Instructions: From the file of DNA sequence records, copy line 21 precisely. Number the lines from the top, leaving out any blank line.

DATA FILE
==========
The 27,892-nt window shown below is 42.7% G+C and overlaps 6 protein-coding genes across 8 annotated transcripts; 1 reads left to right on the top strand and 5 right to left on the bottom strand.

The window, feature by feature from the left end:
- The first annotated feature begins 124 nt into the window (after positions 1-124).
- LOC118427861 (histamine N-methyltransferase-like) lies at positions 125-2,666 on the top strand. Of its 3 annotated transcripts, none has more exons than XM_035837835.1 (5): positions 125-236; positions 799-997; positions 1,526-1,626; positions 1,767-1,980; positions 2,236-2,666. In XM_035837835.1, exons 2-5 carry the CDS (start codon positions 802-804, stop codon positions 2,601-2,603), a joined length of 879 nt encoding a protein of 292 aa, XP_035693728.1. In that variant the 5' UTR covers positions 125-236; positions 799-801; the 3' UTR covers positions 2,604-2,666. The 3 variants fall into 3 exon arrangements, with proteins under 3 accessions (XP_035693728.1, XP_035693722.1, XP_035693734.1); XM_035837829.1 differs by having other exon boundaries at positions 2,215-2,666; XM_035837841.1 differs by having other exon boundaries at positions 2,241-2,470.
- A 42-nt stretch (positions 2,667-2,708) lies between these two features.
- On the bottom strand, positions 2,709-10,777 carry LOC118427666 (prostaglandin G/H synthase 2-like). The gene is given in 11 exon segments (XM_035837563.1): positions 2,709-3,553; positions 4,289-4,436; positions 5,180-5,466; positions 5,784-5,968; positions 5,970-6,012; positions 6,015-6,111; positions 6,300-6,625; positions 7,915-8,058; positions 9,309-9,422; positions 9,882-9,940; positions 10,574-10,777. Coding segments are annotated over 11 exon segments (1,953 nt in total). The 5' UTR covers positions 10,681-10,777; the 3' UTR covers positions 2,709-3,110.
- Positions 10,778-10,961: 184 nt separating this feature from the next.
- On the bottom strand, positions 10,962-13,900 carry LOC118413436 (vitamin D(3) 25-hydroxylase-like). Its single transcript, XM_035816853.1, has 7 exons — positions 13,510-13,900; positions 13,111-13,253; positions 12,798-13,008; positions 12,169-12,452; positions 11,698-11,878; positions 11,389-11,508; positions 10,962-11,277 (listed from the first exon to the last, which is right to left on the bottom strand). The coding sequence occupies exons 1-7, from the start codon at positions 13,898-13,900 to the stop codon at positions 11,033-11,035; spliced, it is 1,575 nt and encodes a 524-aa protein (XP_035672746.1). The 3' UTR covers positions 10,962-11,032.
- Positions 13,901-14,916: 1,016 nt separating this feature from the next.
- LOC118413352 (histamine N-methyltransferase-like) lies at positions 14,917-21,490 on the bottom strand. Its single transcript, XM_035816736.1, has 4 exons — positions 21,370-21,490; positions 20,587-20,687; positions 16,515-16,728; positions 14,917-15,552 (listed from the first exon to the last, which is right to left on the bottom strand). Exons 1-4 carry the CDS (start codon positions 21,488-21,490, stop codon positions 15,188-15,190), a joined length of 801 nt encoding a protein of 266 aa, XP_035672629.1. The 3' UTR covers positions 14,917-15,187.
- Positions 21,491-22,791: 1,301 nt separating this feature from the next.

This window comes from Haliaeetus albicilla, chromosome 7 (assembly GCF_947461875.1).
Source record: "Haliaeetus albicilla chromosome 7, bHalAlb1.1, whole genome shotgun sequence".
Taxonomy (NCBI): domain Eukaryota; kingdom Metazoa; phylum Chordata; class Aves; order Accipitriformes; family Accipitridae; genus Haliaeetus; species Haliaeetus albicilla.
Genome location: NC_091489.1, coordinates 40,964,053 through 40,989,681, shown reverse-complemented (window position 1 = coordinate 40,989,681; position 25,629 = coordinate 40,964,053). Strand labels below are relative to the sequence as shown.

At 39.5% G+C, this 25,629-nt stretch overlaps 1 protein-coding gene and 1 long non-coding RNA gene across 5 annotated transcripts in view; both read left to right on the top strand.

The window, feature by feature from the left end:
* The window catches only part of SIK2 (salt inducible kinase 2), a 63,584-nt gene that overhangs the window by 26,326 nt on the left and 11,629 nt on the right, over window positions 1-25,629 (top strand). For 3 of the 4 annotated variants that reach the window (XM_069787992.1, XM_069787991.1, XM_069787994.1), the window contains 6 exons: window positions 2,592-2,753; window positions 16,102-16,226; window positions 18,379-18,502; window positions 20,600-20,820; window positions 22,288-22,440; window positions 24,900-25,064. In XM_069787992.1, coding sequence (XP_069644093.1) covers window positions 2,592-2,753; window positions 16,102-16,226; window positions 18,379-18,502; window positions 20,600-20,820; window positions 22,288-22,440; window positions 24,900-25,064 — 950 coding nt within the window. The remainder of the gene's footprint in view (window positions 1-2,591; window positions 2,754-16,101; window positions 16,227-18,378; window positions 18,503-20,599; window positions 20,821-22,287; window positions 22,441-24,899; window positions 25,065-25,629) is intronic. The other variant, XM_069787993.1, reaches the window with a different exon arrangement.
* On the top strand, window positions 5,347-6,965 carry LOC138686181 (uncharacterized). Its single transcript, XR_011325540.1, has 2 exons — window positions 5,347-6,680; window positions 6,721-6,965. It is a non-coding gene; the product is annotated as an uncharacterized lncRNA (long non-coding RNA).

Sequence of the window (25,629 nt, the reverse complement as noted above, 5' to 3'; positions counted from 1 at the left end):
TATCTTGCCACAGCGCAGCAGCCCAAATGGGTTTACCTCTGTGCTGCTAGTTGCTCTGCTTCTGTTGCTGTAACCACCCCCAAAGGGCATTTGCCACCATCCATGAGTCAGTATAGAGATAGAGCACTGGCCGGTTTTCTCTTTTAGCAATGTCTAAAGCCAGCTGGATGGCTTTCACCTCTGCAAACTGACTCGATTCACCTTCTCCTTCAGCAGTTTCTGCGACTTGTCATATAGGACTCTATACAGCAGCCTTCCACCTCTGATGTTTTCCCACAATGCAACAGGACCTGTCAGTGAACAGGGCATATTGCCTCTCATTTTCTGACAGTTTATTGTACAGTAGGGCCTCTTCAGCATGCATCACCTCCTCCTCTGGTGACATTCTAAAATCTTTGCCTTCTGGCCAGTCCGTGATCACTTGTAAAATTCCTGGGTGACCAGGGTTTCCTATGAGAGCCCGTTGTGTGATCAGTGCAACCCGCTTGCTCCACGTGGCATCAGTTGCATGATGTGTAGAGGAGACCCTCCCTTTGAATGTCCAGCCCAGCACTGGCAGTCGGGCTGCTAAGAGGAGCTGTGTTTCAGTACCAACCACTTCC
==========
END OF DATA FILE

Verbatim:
TATCTTGCCACAGCGCAGCAGCCCAAATGGGTTTACCTCTGTGCTGCTAGTTGCTCTGCTTCTGTTGCTGTAACCACCCCCAAAGGGCATTTGCCACCATCCATGAGTCAGTATAGAGATAGAGCACTGGCCGGTTTTCTCTTTTAGCAATGTCTAAAGCCAGCTGGATGGCTTTCACCTCTGCAAACTGACTCGATTCACCTTCTCCTTCAGCAGTTTCTGCGACTTGTCATATAGGACTCTATACAGCAGCCTTCCACCTCTGATGTTTTCCCACAATGCAACAGGACCTGTCAGTGAACAGGGCATATTGCCTCTCATTTTCTGACAGTTTATTGTACAGTAGGGCCTCTTCAGCATGCATCACCTCCTCCTCTGGTGACATTCTAAAATCTTTGCCTTCTGGCCAGTCCGTGATCACTTGTAAAATTCCTGGGTGACCAGGGTTTCCTATGAGAGCCCGTTGTGTGATCAGTGCAACCCGCTTGCTCCACGTGGCATCAGTTGCATGATGTGTAGAGGAGACCCTCCCTTTGAATGTCCAGCCCAGCACTGGCAGTCGGGCTGCTAAGAGGAGCTGTGTTTCAGTACCAACCACTTCC